Violent demonstrations in Pakistan left at least 17 people dead and hundreds injured on Friday as fresh protests erupted across the Muslim world against a US-made film and French cartoons mocking Islam.
In Middle Eastern and Asian countries, tens of thousands took to the streets after the main weekly prayers to vent their anger, with little sign that the angry protests would abate.
Western missions were shut across the Islamic world, fearing a further escalation of the backlash over the low-budget film, Innocence of Muslims, that has spread across the world.
France, where a magazine this week published a series of cartoons mocking the Prophet Mohammed, has shut embassies, consulates, cultural centers and schools in 20 Muslim countries, fearing the fury will spread from US targets.
Pakistan bore the brunt of the anger on Friday, with huge crowds of demonstrators throwing stones and setting buildings ablaze to denounce the film.
Twelve people were killed in Karachi, Pakistan’s largest city, and five in the northwestern city of Peshawar, hospital officials said. Demonstrators defied a government call for only peaceful rallies on what was declared a national holiday in honor of the Prophet.
The combined total of wounded in Karachi, Peshawar and in the capital, Islamabad, was 229.
Witnesses estimated that nationwide rallies mobilized more than 45,000 people, mainly members of right-wing religious parties and supporters of banned terror groups, although the numbers were still small in a country of 180 million.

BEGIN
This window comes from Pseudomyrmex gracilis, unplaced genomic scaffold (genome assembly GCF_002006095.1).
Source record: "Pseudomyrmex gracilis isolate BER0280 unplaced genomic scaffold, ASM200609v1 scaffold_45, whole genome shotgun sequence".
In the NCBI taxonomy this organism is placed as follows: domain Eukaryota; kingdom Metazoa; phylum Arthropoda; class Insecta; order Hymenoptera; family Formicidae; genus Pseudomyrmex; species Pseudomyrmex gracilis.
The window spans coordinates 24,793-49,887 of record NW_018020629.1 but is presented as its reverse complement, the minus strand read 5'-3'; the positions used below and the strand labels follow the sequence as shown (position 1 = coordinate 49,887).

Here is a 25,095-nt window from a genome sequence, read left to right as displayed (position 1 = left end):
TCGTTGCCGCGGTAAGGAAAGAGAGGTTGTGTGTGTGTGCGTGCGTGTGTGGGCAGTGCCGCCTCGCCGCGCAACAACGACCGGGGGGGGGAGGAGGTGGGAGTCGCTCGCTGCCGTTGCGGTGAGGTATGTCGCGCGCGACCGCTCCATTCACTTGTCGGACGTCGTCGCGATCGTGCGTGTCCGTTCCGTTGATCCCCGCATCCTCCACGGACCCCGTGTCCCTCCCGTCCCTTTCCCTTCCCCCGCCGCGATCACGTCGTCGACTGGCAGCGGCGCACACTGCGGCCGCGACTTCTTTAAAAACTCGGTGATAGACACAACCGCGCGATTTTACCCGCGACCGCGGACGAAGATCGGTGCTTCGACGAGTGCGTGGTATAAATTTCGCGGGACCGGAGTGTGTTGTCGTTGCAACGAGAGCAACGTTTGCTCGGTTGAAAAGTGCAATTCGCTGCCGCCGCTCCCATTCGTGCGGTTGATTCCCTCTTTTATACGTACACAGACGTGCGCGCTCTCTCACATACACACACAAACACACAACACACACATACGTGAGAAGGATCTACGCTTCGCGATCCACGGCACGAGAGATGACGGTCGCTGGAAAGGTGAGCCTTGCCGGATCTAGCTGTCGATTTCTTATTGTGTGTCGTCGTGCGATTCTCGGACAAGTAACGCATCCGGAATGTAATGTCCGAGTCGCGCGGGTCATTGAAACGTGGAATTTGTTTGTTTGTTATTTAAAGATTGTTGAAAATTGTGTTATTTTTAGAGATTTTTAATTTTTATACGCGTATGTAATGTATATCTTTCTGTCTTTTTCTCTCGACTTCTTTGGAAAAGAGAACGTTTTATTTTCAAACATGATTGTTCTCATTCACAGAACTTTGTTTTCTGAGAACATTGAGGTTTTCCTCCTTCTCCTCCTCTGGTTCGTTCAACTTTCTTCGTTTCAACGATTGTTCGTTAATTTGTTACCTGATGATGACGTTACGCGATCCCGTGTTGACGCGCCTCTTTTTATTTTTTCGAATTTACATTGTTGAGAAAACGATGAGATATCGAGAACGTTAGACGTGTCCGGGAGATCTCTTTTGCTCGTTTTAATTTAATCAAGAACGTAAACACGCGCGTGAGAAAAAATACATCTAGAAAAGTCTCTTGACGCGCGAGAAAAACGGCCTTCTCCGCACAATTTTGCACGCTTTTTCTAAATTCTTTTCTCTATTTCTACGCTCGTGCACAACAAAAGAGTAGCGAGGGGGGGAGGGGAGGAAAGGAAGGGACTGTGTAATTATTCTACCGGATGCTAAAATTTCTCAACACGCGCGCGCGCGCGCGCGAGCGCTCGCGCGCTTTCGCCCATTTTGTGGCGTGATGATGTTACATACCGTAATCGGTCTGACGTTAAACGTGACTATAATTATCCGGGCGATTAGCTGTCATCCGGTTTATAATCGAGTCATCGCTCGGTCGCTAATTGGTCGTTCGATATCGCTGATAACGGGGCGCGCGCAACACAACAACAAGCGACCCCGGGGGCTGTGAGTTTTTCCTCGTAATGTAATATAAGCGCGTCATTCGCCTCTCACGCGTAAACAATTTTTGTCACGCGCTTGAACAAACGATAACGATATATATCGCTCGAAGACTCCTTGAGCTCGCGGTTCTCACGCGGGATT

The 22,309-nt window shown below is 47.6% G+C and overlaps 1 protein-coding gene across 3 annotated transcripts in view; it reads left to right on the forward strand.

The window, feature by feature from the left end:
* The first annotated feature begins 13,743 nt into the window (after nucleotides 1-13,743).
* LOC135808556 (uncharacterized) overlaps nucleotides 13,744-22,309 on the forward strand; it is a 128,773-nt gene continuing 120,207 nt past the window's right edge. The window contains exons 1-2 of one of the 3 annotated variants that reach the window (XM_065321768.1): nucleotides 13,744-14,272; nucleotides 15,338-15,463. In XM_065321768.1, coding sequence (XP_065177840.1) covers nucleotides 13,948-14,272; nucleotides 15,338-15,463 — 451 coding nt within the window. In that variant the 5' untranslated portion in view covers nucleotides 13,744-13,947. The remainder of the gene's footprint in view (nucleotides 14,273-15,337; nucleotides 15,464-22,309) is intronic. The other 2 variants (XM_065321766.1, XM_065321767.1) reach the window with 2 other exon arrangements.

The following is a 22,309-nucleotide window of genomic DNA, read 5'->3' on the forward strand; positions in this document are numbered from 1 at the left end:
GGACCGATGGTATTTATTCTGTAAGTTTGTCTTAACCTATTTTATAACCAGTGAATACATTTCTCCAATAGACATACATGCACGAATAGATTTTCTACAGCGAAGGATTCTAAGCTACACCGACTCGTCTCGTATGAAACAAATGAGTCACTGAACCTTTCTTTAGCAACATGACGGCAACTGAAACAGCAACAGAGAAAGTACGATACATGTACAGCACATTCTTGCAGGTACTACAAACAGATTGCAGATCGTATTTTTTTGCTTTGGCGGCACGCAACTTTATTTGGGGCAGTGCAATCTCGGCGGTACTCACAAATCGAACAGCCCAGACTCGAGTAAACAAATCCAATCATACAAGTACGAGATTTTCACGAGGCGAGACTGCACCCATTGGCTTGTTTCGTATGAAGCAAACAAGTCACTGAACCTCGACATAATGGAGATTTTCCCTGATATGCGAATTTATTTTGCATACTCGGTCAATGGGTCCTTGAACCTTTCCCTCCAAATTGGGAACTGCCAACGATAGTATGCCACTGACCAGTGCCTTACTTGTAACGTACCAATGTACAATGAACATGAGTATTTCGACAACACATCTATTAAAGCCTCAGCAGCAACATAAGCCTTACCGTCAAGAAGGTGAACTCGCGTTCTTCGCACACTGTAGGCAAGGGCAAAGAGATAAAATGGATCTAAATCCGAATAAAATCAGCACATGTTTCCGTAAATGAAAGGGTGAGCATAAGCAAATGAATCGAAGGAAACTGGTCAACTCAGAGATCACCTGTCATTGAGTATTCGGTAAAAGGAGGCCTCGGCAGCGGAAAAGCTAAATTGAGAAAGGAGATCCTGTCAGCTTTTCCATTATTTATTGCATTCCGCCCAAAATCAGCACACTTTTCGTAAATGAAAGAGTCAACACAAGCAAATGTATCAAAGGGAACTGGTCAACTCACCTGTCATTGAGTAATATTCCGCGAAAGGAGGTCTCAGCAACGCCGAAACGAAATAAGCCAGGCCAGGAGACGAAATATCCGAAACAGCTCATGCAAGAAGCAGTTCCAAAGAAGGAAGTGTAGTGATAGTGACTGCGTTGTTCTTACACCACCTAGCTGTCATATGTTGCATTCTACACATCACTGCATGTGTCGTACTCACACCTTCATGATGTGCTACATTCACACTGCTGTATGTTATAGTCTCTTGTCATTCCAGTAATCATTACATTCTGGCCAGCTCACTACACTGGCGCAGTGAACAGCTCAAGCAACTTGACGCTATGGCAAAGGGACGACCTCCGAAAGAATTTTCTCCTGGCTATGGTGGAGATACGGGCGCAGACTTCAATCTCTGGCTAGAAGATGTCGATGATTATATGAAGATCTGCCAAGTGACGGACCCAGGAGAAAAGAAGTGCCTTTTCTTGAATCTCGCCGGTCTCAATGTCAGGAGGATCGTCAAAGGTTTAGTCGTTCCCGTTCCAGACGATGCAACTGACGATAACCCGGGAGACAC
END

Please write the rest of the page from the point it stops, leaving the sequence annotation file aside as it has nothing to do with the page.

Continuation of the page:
Two cinemas were also torched and ransacked in the northwestern city of Peshawar, on the edge of tribal belt strongholds of the Taliban and al-Qaeda.
In Karachi, a policeman who died after being shot when officers used tear gas to disperse a crowd near the US consulate was among the 12 people killed.
The five dead in Peshawar include the driver for a TV channel, which blamed police for his death.
Police and paramilitary troops fired volleys of tear gas to hold off protesters from breaching barricades that sealed access to Western embassies and consulates.
Overall, 19 people have been killed in Pakistan during protests over the past week.
In Islamabad, gunshots were fired outside the five-star Serena Hotel and police baton-charged about 8,000 protesters trying to penetrate the heavily guarded diplomatic enclave.
The government had declared on Friday a “day of love for the prophet,” but for hours shut down mobile telephone networks in an apparent bid to prevent extremists from exploiting the protests to carry out bomb attacks.
“It is our collective responsibility to protest peacefully without causing harm or damage to life or property,” Pakistani Prime Minister Raja Pervez Ashraf said as shops, markets and petrol stations shut en masse.
Washington has warned citizens not to travel to Pakistan and spent US$70,000 to air television ads in the country disassociating the US government from the film, made by extremist Christians in the US.
US Secretary of State Hillary Rodham Clinton on Friday reminded governments of their “solemn duty” to protect diplomatic missions.
In other Muslim countries, the protests were largely peaceful.
Sunnis and Shiites took to the streets of Lebanon, and there were also demonstrations in Basra in Iraq and in the Yemeni capital of Sanaa.